DEVON, with its old wealth and influx of well-heeled retired couples, can provide a rich hinterland, but summer can still mean a bit of a scramble to find enough quality material to offer at Bearne’s (15/10% buyer's preimum) fine quarterly sales at Exeter.
"A month before the deadline the sale looked a bit thin," said
Bearne's auctioneer Nic Sainty.
In the event, however, the auction on July 6 & 7 was peppered
with unusual and quality consignments on top of the profitable
modern jewellery and paintings sections which provided the lion's
share of the most expensive lots and helped the average lot sell at
just short of £1000.
The biggest surprise was a 2ft 51/2in (75cm) high gueridon. It
featured gilt-brass mounts, a galleried grey marble circular top, a
frieze drawer and elegant tapered fluted legs joined by a grey
As Mr Sainty remained confident that it was correctly catalogued
as Louis XVI-style, late 19th/early 20th century, he was at a loss
to explain why it sold at more than ten times the £800-1000
Although clearly of fabulous quality, the table was not stamped or
attributed, but a bidding dual finally ended in the winning £12,000
bid tendered by a London dealer.
Elsewhere, one of the most collectable curiosities was an early
19th century miniature multi-blade penknife with a mother-of-pearl
Stamped Rogers, this was the smallest example of a model produced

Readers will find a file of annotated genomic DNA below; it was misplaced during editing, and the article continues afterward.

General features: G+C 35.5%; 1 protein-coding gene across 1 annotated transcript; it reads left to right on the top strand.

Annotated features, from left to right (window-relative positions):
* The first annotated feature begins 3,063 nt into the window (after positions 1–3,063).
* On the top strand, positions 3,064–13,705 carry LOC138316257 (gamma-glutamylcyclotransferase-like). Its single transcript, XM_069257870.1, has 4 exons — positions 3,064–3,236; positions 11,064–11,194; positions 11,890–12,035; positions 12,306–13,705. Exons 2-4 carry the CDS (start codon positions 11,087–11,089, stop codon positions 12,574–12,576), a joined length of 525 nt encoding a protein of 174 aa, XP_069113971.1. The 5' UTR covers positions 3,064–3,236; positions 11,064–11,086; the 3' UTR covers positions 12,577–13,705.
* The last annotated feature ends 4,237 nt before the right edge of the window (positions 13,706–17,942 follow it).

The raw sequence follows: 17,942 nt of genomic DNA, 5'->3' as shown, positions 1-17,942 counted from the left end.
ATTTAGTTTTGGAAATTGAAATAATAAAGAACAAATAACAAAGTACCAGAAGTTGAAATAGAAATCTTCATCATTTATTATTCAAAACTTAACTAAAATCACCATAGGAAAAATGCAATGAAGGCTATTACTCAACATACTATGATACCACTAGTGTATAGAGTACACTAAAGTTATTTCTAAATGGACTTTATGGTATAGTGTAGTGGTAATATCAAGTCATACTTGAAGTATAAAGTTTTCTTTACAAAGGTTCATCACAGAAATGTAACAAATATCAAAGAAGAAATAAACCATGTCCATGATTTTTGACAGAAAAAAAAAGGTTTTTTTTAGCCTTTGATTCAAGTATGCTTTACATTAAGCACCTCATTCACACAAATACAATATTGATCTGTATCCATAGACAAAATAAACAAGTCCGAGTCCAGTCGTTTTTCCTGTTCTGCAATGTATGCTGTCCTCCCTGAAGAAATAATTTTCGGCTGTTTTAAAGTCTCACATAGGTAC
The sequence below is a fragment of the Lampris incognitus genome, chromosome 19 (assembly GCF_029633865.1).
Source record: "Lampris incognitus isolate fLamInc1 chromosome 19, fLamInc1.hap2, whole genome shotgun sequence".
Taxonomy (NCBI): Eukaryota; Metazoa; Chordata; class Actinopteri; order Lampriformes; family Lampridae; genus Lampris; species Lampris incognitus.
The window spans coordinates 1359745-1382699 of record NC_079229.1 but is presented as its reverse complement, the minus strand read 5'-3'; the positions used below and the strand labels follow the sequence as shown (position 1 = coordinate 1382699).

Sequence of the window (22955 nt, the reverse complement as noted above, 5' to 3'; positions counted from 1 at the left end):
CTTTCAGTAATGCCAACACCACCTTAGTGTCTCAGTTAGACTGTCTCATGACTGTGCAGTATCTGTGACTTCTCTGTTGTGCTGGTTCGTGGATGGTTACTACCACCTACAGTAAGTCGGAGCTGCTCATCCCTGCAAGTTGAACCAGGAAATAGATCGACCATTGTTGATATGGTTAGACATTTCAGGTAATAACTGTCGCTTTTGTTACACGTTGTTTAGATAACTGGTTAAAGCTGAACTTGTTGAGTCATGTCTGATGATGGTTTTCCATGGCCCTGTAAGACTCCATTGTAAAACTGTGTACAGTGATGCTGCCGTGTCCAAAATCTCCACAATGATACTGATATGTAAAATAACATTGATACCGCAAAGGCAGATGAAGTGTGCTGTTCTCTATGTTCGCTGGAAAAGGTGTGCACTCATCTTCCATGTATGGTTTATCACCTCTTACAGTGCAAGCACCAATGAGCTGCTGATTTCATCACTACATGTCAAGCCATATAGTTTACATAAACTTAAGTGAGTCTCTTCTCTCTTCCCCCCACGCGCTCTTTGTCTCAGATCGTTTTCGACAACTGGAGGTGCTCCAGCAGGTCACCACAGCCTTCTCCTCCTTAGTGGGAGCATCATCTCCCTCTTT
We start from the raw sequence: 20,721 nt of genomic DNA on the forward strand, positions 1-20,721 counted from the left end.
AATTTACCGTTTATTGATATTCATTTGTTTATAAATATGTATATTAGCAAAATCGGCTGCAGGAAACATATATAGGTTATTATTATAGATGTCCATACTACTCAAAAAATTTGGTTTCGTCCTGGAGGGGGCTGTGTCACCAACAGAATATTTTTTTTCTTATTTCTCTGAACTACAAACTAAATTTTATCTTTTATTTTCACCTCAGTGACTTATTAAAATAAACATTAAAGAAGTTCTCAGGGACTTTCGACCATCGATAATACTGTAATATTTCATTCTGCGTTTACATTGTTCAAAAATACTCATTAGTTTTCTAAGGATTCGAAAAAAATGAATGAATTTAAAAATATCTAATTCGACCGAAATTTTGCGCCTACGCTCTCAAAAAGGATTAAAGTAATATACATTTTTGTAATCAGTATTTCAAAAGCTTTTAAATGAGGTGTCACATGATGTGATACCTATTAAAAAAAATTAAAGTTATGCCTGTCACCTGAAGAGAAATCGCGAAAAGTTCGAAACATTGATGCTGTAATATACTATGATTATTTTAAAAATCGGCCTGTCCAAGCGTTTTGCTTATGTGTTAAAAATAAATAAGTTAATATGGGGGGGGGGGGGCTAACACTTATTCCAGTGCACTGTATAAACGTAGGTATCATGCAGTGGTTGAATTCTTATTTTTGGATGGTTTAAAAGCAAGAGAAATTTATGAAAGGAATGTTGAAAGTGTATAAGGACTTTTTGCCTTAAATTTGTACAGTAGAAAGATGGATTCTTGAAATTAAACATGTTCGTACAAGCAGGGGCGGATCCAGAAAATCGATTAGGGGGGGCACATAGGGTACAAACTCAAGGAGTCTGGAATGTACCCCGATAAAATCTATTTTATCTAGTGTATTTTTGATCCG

in varying sizes by the firm to showcase their expertise.
Measuring 3/4in (2cm) long - not much bigger than a penny piece -
it comprised no fewer than 38 assorted blades including a saw
blade, corkscrew and button-hook.
"From the point of view of penknife collectors it was a
must-have," said Mr Sainty. Two such collectors agreed with him and
contested it to £3200.
There was predictable interest in an early 19th century pottery
slip decorated jug inscribed with the West Country name William
Crapp, Port Govern, 1829. There was some pre-sale speculation as to
its origins - North Devon was ruled out and Port Caverne on the
Cornish coast was suggested as a probability. It sold to a local
buyer at £2800.
Similarly, there was no shortage of interest in a broken Hispano
Moresque portrait charger decorated in copper lustre with a
helmeted soldier's profile. Inscribed 1613, it fetched £1800.
The steady demand for William de Morgan ceramic tiles ensured
there were no casualties for a fairly pedestrian nine-lot group
from a private source. Foremost were a multiple lot of four tiles
dating to c.1880 from Poole's Architectural Pottery Company. Bought
as blanks and decorated by de Morgan with manganese blooms and blue
scrolling foliage, the tiles realised £2300.
Elsewhere, it was the Polar exploration interest rather than the
quality of a silver desk stand which persuaded an Australian buyer
to go to £1650 for ownership. Comprising a glass well flanked by
lumps of Antarctic basalt, the stand was a gift from Ernest
Shackleton to professional toastmaster W. Knightsman for his help
in giving after dinner speeches made by the hero of the
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